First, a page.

If your flight is delayed or canceled, however, things are a bit different. You have even fewer rights. Per the DOT:
Contrary to popular belief, for domestic itineraries airlines are not required to compensate passengers whose flights are delayed or canceled. As discussed in the chapter on overbooking, compensation is required by law on domestic trips only when you are “bumped” from a flight that is oversold.
Yes, you read that right. If your flight is canceled, they don’t have to do anything for you. They don’t even have to provide you with any amenities if you’re stranded somewhere because of a cancellation. Most airlines will put you on another flight or offer something to you as a gesture of customer service, but they don’t have to.
AND… Oh wait, that’s it. Those are your rights as a flyer.
Why All This Crazy Stuff Keeps Happening
Okay, so now let’s take a look at how some of these specific instances went down. Just to be clear, these explanations are not in defense of the airlines, but so you can understand why these things happened. Knowing the “why” doesn’t make their actions right, but it will help you come to grips with the reality of flying this day and age.
For example, what happened to Dr. David Dao was truly horrible, no doubt, and United handled it as poorly as feasibly possible. But here’s the thing—Dao was politely asked several times to exit the airplane and he refused. Your gut reaction is probably something along the lines of “Good for him, that’s crap, he’s a paying customer, he shouldn’t have to leave.” Nope, that does not matter in the eyes of the airline or the law of the skies. Remember? Airlines may remove you from an airplane at any time if they want to, as long as they properly compensate you according to the law. It’s classified as an “involuntary denied boarding,” and the number one thing that will get you in hot water—or manhandled if it strikes their fancy—is not following flight crew instructions. If you’re told by flight crew or security to get off a plane, do it.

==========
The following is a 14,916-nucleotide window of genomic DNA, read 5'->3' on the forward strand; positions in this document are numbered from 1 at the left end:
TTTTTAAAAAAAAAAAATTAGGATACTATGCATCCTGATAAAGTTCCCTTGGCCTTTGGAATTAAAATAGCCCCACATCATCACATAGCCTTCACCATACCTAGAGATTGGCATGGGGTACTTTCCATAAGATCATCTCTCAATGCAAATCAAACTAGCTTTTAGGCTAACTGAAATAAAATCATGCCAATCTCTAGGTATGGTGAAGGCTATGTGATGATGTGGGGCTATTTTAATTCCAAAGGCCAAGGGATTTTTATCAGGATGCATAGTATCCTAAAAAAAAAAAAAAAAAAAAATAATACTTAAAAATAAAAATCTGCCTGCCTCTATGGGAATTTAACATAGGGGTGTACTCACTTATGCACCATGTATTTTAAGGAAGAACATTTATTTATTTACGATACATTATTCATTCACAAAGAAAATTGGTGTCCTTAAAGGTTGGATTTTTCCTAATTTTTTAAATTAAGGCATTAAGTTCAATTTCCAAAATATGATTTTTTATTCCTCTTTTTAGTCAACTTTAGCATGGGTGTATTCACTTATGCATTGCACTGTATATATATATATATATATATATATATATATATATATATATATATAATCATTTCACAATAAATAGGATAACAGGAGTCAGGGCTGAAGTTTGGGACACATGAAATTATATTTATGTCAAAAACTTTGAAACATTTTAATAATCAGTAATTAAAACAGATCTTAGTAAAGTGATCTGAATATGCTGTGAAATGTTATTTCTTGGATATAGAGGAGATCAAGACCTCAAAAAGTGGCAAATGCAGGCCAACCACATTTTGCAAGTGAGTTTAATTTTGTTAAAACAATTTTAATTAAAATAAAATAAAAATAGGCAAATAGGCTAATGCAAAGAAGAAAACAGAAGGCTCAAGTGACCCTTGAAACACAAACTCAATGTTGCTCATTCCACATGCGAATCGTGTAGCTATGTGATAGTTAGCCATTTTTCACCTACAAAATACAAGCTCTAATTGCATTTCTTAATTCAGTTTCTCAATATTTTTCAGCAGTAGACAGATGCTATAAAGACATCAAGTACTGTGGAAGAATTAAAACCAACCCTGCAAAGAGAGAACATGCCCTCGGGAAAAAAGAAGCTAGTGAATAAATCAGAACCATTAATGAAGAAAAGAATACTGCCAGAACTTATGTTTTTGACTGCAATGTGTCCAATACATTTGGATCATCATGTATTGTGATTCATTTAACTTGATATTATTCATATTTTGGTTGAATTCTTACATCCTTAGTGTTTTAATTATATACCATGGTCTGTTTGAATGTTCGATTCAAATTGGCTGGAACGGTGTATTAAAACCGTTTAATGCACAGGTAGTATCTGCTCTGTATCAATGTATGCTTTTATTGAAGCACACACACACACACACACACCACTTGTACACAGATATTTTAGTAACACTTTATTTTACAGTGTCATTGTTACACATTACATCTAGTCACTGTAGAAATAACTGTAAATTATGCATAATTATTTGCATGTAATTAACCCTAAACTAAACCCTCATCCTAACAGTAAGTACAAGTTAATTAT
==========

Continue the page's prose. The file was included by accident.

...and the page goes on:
FAA regulations are extremely clear about that, stating “…no person may assault, threaten, intimidate, or interfere with a crew member in the performance of the crew member’s duties aboard an aircraft being operated.” Dao was asked to disembark repeatedly (for a bullshit reason, I know, but still), he refused to comply, saying he had patients to see the next morning, they sent Chicago PD on board, he continued to refuse, then Chicago PD and flight personnel made the call to physically remove him, which they technically have the authority to do. You may not like it, and United’s insane actions were a horrible fiasco, but them’s the breaks. Over 46,000 passengers were “bumped” from flights in 2016 alone, so this is incredibly common. Let’s look at the rest of these examples:
- The girls that were kicked off that United flight for wearing leggings were also breaking some rules. They weren’t normal passengers, and were using free employee ticket vouchers that required them to fly under the airline’s strict company dress code. Their leggings did not qualify for said dress code and they were denied boarding—plain and simple. Regular passengers may wear leggings.